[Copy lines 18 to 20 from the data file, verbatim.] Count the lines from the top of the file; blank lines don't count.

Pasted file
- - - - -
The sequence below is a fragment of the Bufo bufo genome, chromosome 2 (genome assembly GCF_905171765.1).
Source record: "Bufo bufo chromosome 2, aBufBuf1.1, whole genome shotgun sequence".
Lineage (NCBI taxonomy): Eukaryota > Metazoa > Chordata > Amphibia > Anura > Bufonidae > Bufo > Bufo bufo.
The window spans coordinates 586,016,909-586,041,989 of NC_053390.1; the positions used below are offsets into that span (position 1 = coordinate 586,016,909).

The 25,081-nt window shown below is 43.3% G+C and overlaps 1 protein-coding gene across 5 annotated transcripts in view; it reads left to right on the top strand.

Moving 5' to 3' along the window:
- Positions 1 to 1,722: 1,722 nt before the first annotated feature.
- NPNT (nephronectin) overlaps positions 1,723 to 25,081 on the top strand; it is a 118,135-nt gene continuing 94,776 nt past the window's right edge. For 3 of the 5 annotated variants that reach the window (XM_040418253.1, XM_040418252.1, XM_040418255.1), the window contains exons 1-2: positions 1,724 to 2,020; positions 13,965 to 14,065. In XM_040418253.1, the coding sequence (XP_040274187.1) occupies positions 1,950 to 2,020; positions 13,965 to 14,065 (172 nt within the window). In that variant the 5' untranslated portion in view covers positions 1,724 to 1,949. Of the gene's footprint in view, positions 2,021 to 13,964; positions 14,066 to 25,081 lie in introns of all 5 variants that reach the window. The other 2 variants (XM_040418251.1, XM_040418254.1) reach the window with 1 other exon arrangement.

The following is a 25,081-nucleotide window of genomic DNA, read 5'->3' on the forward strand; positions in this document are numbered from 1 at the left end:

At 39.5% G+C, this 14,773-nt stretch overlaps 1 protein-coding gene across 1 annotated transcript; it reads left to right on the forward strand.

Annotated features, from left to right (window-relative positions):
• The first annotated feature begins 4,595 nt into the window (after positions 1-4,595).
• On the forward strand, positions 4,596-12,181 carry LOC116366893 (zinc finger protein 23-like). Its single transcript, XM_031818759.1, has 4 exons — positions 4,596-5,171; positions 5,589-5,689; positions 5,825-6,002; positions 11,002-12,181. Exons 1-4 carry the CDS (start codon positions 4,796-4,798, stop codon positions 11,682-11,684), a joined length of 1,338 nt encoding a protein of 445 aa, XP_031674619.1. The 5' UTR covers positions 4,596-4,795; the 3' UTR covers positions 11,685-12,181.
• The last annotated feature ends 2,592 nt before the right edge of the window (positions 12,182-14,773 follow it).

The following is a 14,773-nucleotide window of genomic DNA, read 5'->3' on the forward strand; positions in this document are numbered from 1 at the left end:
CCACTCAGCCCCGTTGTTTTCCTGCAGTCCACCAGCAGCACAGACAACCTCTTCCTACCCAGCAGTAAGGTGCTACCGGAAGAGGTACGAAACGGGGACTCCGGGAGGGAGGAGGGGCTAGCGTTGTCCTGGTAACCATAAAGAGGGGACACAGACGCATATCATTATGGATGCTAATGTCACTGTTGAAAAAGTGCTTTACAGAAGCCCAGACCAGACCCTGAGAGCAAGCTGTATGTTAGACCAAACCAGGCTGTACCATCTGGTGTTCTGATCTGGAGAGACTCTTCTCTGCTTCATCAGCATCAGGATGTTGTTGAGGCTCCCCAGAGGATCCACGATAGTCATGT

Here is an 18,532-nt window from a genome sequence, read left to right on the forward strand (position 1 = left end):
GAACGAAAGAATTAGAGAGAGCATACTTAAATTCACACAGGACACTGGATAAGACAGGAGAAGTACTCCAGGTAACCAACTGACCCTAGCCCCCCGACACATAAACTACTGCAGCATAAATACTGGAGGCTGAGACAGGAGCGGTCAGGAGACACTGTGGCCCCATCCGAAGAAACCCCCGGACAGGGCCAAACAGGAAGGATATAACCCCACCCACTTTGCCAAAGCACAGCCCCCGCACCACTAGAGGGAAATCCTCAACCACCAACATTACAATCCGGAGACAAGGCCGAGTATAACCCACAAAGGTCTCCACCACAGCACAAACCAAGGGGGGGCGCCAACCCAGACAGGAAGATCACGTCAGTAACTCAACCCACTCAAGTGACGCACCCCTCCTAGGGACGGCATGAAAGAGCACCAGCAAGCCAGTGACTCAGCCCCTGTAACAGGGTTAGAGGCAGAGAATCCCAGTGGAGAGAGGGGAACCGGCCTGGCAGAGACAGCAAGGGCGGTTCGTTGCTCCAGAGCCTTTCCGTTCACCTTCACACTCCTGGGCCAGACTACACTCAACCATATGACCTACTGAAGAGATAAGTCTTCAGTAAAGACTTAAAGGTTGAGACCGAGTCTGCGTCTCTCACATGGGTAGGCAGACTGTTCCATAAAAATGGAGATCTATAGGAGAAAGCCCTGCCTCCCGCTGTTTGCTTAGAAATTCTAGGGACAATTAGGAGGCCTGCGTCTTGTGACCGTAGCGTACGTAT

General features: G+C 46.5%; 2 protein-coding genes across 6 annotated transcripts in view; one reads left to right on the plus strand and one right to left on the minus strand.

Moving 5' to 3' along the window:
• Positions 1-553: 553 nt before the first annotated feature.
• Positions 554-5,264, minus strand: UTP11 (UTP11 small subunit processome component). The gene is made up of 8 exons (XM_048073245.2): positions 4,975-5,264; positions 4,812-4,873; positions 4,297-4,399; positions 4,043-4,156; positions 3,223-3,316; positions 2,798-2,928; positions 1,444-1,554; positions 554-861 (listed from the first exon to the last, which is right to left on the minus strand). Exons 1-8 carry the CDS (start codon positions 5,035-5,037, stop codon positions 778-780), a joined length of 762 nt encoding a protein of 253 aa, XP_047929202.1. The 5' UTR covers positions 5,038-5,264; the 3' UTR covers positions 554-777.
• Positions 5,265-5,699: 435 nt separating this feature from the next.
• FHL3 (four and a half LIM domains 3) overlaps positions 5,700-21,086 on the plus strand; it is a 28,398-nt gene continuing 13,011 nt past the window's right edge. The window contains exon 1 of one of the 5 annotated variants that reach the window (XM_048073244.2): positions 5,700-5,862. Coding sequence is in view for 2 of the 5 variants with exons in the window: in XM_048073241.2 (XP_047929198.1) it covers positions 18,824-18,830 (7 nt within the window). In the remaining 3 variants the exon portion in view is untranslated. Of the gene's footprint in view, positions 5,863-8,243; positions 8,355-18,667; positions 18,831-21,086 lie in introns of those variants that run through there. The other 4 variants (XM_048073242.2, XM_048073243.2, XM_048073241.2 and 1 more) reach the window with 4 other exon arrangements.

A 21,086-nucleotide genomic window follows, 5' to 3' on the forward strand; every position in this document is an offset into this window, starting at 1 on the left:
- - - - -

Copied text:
GAACGAAAGAATTAGAGAGAGCATACTTAAATTCACACAGGACACTGGATAAGACAGGAGAAGTACTCCAGGTAACCAACTGACCCTAGCCCCCCGACACATAAACTACTGCAGCATAAATACTGGAGGCTGAGACAGGAGCGGTCAGGAGACACTGTGGCCCCATCCGAAGAAACCCCCGGACAGGGCCAAACAGGAAGGATATAACCCCACCCACTTTGCCAAAGCACAGCCCCCGCACCACTAGAGGGAAATCCTCAACCACCAACATTACAATCCGGAGACAAGGCCGAGTATAACCCACAAAGGTCTCCACCACAGCACAAACCAAGGGGGGGCGCCAACCCAGACAGGAAGATCACGTCAGTAACTCAACCCACTCAAGTGACGCACCCCTCCTAGGGACGGCATGAAAGAGCACCAGCAAGCCAGTGACTCAGCCCCTGTAACAGGGTTAGAGGCAGAGAATCCCAGTGGAGAGAGGGGAACCGGCCTGGCAGAGACAGCAAGGGCGGTTCGTTGCTCCAGAGCCTTTCCGTTCACCTTCACACTCCTGGGCCAGACTACACTCAACCATATGACCTACTGAAGAGATAAGTCTTCAGTAAAGACTTAAAGGTTGAGACCGAGTCTGCGTCTCTCACATGGGTAGGCAGACTGTTCCATAAAAATGGAGATCTATAGGAGAAAGCCCTGCCTCCCGCTGTTTGCTTAGAAATTCTAGGGACAATTAGGAGGCCTGCGTCTTGTGACCGTAGCGTACGTAT

General features: G+C 46.5%; 2 protein-coding genes across 6 annotated transcripts in view; one reads left to right on the plus strand and one right to left on the minus strand.

Moving 5' to 3' along the window: